Our office has been in the midst of a debate about moot-courting appellate arguments.

Some lawyers think that it’s invaluable; a moot court allows you to test themes and arguments, and exposes you to lines of questioning that you wouldn’t have otherwise anticipated. Others find it costly and excessive. They rarely if ever moot their own cases, and grouse when asked to sit on a panel.

For a long time, I thought that this was a matter of personal preference based on speaking style and training. But then I noticed the following item from Aldisert’s oral argument checklist in Winning on Appeal:

Mandatory office moot court. If the case is important enough to appeal, it is important enough to rehearse the oral argument in your office. Enlist partners and associates (preferably those who are somewhat detached) to read the briefs and assume the roles of judges and your adversary. Have them pepper you with questions. Rehearsing your argument is as important as any other billable hour.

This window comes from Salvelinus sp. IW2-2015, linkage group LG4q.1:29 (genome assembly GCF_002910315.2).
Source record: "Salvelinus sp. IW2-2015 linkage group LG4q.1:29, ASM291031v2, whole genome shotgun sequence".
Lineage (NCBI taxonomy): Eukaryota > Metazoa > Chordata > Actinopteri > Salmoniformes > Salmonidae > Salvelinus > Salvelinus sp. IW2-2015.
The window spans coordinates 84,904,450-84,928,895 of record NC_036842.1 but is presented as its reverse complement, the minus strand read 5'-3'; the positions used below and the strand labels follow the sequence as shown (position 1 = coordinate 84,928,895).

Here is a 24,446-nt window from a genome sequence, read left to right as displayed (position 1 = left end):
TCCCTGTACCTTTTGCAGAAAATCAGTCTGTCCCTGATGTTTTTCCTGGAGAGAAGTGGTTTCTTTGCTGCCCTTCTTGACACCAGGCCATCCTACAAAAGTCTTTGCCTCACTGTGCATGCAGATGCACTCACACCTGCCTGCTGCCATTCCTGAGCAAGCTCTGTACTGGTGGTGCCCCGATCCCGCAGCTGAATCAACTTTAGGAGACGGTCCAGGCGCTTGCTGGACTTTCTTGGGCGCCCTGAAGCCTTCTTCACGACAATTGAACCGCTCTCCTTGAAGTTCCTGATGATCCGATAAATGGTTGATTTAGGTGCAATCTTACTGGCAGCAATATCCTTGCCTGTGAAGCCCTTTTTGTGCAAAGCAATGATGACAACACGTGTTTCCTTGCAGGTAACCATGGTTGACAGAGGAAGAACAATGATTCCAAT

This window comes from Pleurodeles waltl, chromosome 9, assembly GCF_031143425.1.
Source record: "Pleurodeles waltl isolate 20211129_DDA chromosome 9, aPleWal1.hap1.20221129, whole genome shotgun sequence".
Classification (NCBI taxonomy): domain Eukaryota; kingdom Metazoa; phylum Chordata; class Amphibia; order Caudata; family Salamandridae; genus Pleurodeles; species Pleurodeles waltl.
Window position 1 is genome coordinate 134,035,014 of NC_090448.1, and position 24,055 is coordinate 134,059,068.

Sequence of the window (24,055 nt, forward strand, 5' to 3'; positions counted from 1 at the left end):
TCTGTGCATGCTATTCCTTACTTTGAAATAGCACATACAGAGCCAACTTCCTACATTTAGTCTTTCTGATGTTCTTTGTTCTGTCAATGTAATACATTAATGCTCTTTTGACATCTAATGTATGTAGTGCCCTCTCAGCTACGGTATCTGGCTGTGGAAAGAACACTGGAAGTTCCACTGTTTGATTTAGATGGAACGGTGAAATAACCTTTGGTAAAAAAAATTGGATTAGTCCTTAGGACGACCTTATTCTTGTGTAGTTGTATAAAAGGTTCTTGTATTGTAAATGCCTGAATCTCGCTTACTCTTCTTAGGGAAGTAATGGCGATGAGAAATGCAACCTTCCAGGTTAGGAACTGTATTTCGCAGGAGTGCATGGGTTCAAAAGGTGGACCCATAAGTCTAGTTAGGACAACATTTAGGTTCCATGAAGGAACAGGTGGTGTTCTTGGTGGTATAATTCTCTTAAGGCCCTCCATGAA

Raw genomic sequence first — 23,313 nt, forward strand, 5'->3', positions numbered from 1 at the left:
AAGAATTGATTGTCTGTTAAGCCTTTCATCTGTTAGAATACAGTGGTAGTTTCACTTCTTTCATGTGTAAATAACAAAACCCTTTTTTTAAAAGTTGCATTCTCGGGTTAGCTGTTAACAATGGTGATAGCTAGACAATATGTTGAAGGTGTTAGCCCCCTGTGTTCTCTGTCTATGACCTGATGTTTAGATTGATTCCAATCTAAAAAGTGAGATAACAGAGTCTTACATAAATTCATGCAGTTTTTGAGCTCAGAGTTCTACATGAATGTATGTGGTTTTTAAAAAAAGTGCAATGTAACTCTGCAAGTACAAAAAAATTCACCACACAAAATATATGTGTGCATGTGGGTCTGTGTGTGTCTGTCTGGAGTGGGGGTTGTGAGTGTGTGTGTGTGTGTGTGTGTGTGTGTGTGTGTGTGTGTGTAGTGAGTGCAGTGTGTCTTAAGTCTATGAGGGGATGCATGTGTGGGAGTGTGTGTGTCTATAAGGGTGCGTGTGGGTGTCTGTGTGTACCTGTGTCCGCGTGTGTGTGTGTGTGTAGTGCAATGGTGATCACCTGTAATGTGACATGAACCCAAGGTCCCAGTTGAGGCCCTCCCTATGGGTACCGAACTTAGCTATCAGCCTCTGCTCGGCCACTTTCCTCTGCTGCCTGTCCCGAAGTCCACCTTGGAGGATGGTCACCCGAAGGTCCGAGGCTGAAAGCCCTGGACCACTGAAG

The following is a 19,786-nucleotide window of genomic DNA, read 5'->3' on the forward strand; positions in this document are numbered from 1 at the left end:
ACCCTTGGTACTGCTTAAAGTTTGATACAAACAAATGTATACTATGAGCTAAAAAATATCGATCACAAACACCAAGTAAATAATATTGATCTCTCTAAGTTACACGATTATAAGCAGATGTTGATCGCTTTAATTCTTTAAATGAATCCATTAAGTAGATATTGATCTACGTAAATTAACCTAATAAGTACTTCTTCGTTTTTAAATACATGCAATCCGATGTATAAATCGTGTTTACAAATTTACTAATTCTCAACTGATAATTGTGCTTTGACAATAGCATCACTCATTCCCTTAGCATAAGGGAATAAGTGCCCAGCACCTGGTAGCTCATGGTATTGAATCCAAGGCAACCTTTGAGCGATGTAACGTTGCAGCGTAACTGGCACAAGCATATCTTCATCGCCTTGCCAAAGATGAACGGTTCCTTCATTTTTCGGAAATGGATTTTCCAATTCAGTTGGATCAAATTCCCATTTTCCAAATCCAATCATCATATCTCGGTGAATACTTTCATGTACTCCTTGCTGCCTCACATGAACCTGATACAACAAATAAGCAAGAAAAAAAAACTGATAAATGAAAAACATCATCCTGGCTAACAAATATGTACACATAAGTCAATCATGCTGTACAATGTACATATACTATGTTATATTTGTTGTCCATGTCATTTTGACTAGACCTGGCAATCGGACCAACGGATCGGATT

There you have it. Aldisert is binding authority when it comes to appellate practice. In the face of Aldisert, there can be no matters of personal preference. There is only “Aldisert” and “wrong.” As such, the value of moot court is no longer open to debate at the Firm on the Move (TM).